Link to my YouTube of this hike can be found here
When on O’ahu, Waikiki particularly, the short hike to the Diamond Head Crater is a must-do. Not because it’s epic but because I think you’d regret it if you didn’t.
The crater is a tuff cone, formed from lava flows less than half a million years ago. The crater itself is a state monument. Known to Hawaiians as Le'ahi, thought to be due to the outer ridge resembling the dorsal fin of a tuna, ahi meaning tuna. The Diamond head name originating from British sailors mistaking an abundant mineral for diamonds on the adjacent beach!
There are so many tourists in Waikiki, I knew it would be busy at the crater so decided to get there for sunrise as the facility opens at 6am. Alas it wasn’t such a great strategy as there were many bus loads of tourists there already!
From the town centre it’s around a forty minute walk to the park entrance. You could drive or get a bus there. It’s cheap to get in and to park. Being uphill most of the way, with the addition of the hike itself, if you’re unfit, it’s probably best to get a ride there.
My hike, in early February that is mid-winter in Hawaii, from the hostel to the crater, was in the dark. The streets are lit as it’s mostly on the street sidewalks, so not a problem. I left at around half five. There was a fantastic electrical storm a short way out in the Pacific ocean all my way there, which kept me entertained.
You have to pass through a tunnel cut through the crater ridge wall to access the entry point to the park. The actual walk up is on the crater ridge, so you are looking down on the crater, the entry and visitor center is in the crater itself.
Once on the walk up the crater ridge, you cannot go off piste, the way to the top is on formed walkways. We had a lot of rain in the days before my hike, so the rocky surfaces were a little slippery. Footwear-wise, flip-flops wouldn’t be suitable but trainers are fine. There are various surfaces, many of which are uneven, some natural rock but not loose rock.
Nearly all the way up the sunrise is visible, so little of it is missed. There are some good views of the inside of the crater, which is covered in greenery. The views onto the Pacific, surrounding towns and the bay are beautiful and it looks so tranquil, I’d recommend going at this time of day, if you can tolerate the crowds. The latest you can enter the park is half four in the afternoon, so no sunset walks are not possible as it closes at six.
With the storm continuing whilst I made my way up, it gave added interest to the hike. Strangely the storm was restricted to one large cloud, adjacent to that was an un-clouded view of the sun rising, such a contrast, mother nature at her finest.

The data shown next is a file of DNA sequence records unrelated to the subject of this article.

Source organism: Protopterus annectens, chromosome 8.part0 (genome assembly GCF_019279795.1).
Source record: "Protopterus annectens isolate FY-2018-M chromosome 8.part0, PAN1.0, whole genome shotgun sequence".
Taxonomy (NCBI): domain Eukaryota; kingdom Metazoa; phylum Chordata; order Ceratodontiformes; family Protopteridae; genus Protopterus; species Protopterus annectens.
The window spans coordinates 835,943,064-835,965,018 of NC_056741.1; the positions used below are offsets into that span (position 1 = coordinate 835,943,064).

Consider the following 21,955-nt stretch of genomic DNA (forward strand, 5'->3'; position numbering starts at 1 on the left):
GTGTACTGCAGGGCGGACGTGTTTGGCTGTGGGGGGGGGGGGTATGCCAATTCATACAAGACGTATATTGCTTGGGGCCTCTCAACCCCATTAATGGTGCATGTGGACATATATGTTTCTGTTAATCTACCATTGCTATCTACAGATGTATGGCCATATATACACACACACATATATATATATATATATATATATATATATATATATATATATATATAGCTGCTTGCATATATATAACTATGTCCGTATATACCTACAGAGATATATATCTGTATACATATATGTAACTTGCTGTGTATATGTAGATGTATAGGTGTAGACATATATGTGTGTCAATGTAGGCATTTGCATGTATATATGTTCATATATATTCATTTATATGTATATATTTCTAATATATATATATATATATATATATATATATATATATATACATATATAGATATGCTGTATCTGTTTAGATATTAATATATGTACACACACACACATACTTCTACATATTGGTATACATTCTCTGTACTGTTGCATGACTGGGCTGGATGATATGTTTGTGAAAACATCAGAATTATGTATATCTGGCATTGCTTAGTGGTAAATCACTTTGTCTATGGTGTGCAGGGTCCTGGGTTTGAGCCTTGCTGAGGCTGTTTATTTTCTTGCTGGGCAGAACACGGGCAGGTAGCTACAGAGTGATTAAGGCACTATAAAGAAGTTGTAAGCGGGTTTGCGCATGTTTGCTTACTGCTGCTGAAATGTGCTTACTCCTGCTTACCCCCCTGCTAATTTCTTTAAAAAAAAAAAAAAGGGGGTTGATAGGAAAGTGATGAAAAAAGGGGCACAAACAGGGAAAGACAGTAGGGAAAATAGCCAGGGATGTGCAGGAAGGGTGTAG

I didn’t find the hike taxing at all physically, the stairs aren’t dangerous as such, the biggest difficulty, if you’re like me and want to go flat chat everywhere, are your snail-like meandering fellow tourists and the unfit, spluttering ones that you need to pass, as well as dodging people on their way down.
Overtaking is possible. There are also quite a few sets of steep stairs to climb. The last few stairways and viewing areas were jam-packed with stationery tourists, so it was a bit of a squeeze to the ex-military lookout at the top. It wasn’t a good view from up there and a decent photo was impossible due to the amount of people, I only did it to satisfy my ego! Even if you don’t get to the very top you can see the whole crater.
The walk down is easy, to be expected as it’s all downhill, as is the walk back to town, except for a short uphill part. Just be careful of slipping or tripping on the uneven surfaces.
The walk back into town is also quite interesting, with parks on the way, that have some unusual trees and colourful birds. And some nice views of the other volcano ridge lines in the distance.
I was back at my hostel by 9am, so it’s only a short outing, but thoroughly worth the effort. I’m sure you could make a day of it if you took your time and explored the crater interest points, had a picnic etc. All in all, if you have a family it would be a cheap day out.
There’s only two seasons in Hawaii, the weather being pretty similar all year round.
Summer from May to October and
Winter from November to April
My hike was in February, it was around 27°C with some cloud and rain at times.
Entry fees $1 per person
Parking on-site $5 for a car
Picnic tables and pavillion
Look-out viewing platforms along the trail
Food there’s limited food available
Cold drinks only
Water There's a water fountain at the start of the trail only, so take water with you